We were at crisis point, DD was 11.5 months old and had only 9-10 hours total sleep in 24  hours. She only slept in 1/2 hour blocks during the day (since very early on) on it would take anywhere from 45 mins-1.5 hours to settle her (feeding to sleep, rocking, patting, you name it). A good night was 2 hours sleep in a row. DD and i co slept with my husband in another room. I felt like a ghost of my former self.

#20 Contrebasse

Posted 05 February 2013 - 07:59 AM

QUOTE (Funwith3 @ 04/02/2013, 08:59 PM) <{POST_SNAPBACK}>
At 10 weeks old, with a dream feed, she would sleep through the night from about 7pm til 7am. At 4 months old, this stopped. She's now 8 months old. She is breast fed and has solids three times a day. I breast feed her to sleep for every sleep (my bad  sad.gif )...

She has two sleeps a day - each for about 1.5-2 hours. Occasionally she will also have a late afternoon nap in the car if we're out. I try to get her to bed at 7pm. She wakes again at about 7:45pm so I feed her back to sleep. Sometimes she wakes AGAIN at 8:30pm (or thereabouts) and again I feed her. I do a dream feed at about 11pm, but sometimes she'll beat me to it by waking at 10:30pm. We usually get a good block here until about 4am. Again I feed her. She wakes in the morning at about 7am.

Sometimes it's better than this. Sometimes it's worse.

Is she a normal 8 month old, or is there a problem here?


Sounds very similar to my 8 month old. We haven't gone down the sleep school path, but I recently decided that something needed to change - mainly because I am about to go to work. (I can do 1 or 2 wake ups, but more than that and I am exhausted.)

We decided to stop feeding to sleep, but not to leave her to cry - would try shhing, patting, singing etc., and failing that would just stay in the room with her until she fell asleep. (I moved a camping mattress in there). I won't lie to you, it was hard - she cried for an hour and a half the first night, even with lots of cuddles and patting. She is a lot better after a week or two, but some nights is still upset at bedtime. Once she is asleep though, she usually stays that way until at least 4am. If she wakes before midnight I will resettle, but after that I just feed her.

So I would say that it can work, but even a more 'gentle' method can still involve lots of crying. Once you start, you kind of have to follow through, otherwise it's confusing for them. So you need to be sure that you and DH are both ready to commit to it. You might prefer to keep the status quo if you can live with it.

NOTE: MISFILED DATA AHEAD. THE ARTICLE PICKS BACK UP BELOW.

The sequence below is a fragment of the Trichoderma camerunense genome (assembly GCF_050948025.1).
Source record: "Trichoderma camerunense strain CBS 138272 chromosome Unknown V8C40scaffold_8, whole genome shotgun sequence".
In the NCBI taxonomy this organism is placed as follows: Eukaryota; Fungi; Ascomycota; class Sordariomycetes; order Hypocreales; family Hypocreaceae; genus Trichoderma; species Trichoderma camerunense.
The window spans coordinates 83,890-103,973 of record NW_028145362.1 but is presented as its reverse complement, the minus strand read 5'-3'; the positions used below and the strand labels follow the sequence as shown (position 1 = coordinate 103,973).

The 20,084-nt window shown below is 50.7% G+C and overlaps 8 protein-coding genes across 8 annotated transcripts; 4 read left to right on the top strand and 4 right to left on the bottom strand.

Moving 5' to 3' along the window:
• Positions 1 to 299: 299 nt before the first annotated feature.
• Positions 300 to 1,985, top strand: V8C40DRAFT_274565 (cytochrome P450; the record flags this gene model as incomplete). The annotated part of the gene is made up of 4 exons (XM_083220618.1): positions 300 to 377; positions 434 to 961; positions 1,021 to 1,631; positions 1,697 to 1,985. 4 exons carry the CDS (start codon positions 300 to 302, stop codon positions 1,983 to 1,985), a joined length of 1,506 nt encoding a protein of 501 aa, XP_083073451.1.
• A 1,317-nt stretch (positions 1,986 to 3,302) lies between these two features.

One other thing to consider - once they can stand in the cot, but can't yet reason or communicate, it is a little harder...

#21 melaine

Posted 05 February 2013 - 08:08 AM

OP - I went to sleep school with my 8 month old because he took an hour to settle in the day (cuddling, patting, letting him self settle - all involved screaming) and then slept for one sleep cycle.

Manageable, until he then started the same overnight. 40 mins of sleep followed by 'resettling' and repeat from 10.30pm till 6am. We did get a block from 7.30 to 10.30 which was heaven.


Within a week of sleep school he was sleeping from 11pm to 6.30a, without waking. His entire personality changed when he got more sleep.

(Our sleep habits had formed after his reflux had been inadequately treated. Once we increased meds etc it improved but those habits were still there and that's what sleep school helped us work on. WE tweaked routine, the way we settled and resettled, use of dummy etc - but we didn't leave him to 'cry it out'. There was less crying involved than when we had been cuddling him to sleep.)

#22 Spartacus

Posted 05 February 2013 - 08:09 AM

Totally normal - a sic hour stretch overnight is great! Then one feed and another three hours. You have a dream sleeper!

Mine were too busy exploring the world at 8-9 months to eat enough and would wake several times in the first couple of hours after going to bed. (they do the same now at school age, but once you're five years old, mean mummy says bedtime is bedtime. )

#23 Betty_D

Posted 05 February 2013 - 08:13 AM